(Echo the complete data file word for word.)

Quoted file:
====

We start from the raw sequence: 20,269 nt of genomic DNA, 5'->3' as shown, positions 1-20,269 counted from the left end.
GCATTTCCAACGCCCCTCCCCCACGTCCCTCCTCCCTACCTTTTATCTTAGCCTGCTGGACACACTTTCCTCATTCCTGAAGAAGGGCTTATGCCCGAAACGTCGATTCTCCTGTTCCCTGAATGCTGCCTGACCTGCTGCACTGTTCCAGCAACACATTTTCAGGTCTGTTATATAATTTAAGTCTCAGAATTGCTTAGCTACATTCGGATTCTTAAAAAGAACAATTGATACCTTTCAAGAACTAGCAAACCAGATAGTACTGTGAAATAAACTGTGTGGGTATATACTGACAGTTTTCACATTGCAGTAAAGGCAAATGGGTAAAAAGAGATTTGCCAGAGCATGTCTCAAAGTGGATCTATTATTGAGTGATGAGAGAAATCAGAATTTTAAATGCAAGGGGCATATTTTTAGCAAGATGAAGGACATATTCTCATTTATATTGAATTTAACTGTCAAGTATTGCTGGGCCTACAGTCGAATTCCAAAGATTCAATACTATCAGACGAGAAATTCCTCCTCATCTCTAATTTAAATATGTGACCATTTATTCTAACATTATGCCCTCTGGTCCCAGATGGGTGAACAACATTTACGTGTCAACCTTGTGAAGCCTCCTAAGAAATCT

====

We start from the raw sequence: 20,269 nt of genomic DNA, 5'->3' as shown, positions 1-20,269 counted from the left end.
GCATTTCCAACGCCCCTCCCCCACGTCCCTCCTCCCTACCTTTTATCTTAGCCTGCTGGACACACTTTCCTCATTCCTGAAGAAGGGCTTATGCCCGAAACGTCGATTCTCCTGTTCCCTGAATGCTGCCTGACCTGCTGCACTGTTCCAGCAACACATTTTCAGGTCTGTTATATAATTTAAGTCTCAGAATTGCTTAGCTACATTCGGATTCTTAAAAAGAACAATTGATACCTTTCAAGAACTAGCAAACCAGATAGTACTGTGAAATAAACTGTGTGGGTATATACTGACAGTTTTCACATTGCAGTAAAGGCAAATGGGTAAAAAGAGATTTGCCAGAGCATGTCTCAAAGTGGATCTATTATTGAGTGATGAGAGAAATCAGAATTTTAAATGCAAGGGGCATATTTTTAGCAAGATGAAGGACATATTCTCATTTATATTGAATTTAACTGTCAAGTATTGCTGGGCCTACAGTCGAATTCCAAAGATTCAATACTATCAGACGAGAAATTCCTCCTCATCTCTAATTTAAATATGTGACCATTTATTCTAACATTATGCCCTCTGGTCCCAGATGGGTGAACAACATTTACGTGTCAACCTTGTGAAGCCTCCTAAGAAATCT